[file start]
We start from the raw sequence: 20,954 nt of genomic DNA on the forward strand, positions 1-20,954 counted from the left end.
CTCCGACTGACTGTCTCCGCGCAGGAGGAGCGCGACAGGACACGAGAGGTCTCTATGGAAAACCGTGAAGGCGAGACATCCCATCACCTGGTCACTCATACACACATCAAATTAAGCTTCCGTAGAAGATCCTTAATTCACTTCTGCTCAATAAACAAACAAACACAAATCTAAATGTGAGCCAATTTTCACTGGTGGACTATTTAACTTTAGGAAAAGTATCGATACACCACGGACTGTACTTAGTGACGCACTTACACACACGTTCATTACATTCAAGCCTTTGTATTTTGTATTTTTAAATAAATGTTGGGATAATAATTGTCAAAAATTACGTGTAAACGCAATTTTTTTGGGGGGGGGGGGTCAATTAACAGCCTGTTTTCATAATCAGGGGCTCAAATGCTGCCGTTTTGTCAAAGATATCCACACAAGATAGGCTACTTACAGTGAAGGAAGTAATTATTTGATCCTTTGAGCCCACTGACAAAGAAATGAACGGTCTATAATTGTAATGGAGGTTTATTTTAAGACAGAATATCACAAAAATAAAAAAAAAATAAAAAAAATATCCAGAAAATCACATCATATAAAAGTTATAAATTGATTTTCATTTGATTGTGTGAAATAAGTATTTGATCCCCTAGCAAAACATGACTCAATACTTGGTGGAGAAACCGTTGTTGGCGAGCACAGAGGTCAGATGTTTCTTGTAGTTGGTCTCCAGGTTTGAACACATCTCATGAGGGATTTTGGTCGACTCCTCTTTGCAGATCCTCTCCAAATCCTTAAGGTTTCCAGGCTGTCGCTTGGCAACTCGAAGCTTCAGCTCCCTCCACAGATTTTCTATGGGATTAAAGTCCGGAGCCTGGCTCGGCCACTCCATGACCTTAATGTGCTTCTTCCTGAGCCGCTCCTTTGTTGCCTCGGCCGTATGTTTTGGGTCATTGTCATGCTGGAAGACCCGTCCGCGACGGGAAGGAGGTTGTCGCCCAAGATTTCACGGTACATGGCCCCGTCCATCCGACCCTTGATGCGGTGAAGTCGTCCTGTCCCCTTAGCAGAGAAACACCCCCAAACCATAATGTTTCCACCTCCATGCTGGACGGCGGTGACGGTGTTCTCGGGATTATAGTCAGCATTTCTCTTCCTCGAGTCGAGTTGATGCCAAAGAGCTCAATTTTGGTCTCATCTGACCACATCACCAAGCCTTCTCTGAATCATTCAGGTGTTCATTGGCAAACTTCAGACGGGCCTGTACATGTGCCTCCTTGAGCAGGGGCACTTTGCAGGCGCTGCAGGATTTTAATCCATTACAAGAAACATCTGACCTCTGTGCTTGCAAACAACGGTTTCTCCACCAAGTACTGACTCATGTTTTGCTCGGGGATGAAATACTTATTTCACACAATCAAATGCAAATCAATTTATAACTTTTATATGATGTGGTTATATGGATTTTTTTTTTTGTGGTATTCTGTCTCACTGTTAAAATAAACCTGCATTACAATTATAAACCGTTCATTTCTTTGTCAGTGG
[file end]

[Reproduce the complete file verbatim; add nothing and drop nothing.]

We start from the raw sequence: 20,954 nt of genomic DNA on the forward strand, positions 1-20,954 counted from the left end.
CTCCGACTGACTGTCTCCGCGCAGGAGGAGCGCGACAGGACACGAGAGGTCTCTATGGAAAACCGTGAAGGCGAGACATCCCATCACCTGGTCACTCATACACACATCAAATTAAGCTTCCGTAGAAGATCCTTAATTCACTTCTGCTCAATAAACAAACAAACACAAATCTAAATGTGAGCCAATTTTCACTGGTGGACTATTTAACTTTAGGAAAAGTATCGATACACCACGGACTGTACTTAGTGACGCACTTACACACACGTTCATTACATTCAAGCCTTTGTATTTTGTATTTTTAAATAAATGTTGGGATAATAATTGTCAAAAATTACGTGTAAACGCAATTTTTTTGGGGGGGGGGGGTCAATTAACAGCCTGTTTTCATAATCAGGGGCTCAAATGCTGCCGTTTTGTCAAAGATATCCACACAAGATAGGCTACTTACAGTGAAGGAAGTAATTATTTGATCCTTTGAGCCCACTGACAAAGAAATGAACGGTCTATAATTGTAATGGAGGTTTATTTTAAGACAGAATATCACAAAAATAAAAAAAAAATAAAAAAAATATCCAGAAAATCACATCATATAAAAGTTATAAATTGATTTTCATTTGATTGTGTGAAATAAGTATTTGATCCCCTAGCAAAACATGACTCAATACTTGGTGGAGAAACCGTTGTTGGCGAGCACAGAGGTCAGATGTTTCTTGTAGTTGGTCTCCAGGTTTGAACACATCTCATGAGGGATTTTGGTCGACTCCTCTTTGCAGATCCTCTCCAAATCCTTAAGGTTTCCAGGCTGTCGCTTGGCAACTCGAAGCTTCAGCTCCCTCCACAGATTTTCTATGGGATTAAAGTCCGGAGCCTGGCTCGGCCACTCCATGACCTTAATGTGCTTCTTCCTGAGCCGCTCCTTTGTTGCCTCGGCCGTATGTTTTGGGTCATTGTCATGCTGGAAGACCCGTCCGCGACGGGAAGGAGGTTGTCGCCCAAGATTTCACGGTACATGGCCCCGTCCATCCGACCCTTGATGCGGTGAAGTCGTCCTGTCCCCTTAGCAGAGAAACACCCCCAAACCATAATGTTTCCACCTCCATGCTGGACGGCGGTGACGGTGTTCTCGGGATTATAGTCAGCATTTCTCTTCCTCGAGTCGAGTTGATGCCAAAGAGCTCAATTTTGGTCTCATCTGACCACATCACCAAGCCTTCTCTGAATCATTCAGGTGTTCATTGGCAAACTTCAGACGGGCCTGTACATGTGCCTCCTTGAGCAGGGGCACTTTGCAGGCGCTGCAGGATTTTAATCCATTACAAGAAACATCTGACCTCTGTGCTTGCAAACAACGGTTTCTCCACCAAGTACTGACTCATGTTTTGCTCGGGGATGAAATACTTATTTCACACAATCAAATGCAAATCAATTTATAACTTTTATATGATGTGGTTATATGGATTTTTTTTTTTGTGGTATTCTGTCTCACTGTTAAAATAAACCTGCATTACAATTATAAACCGTTCATTTCTTTGTCAGTGG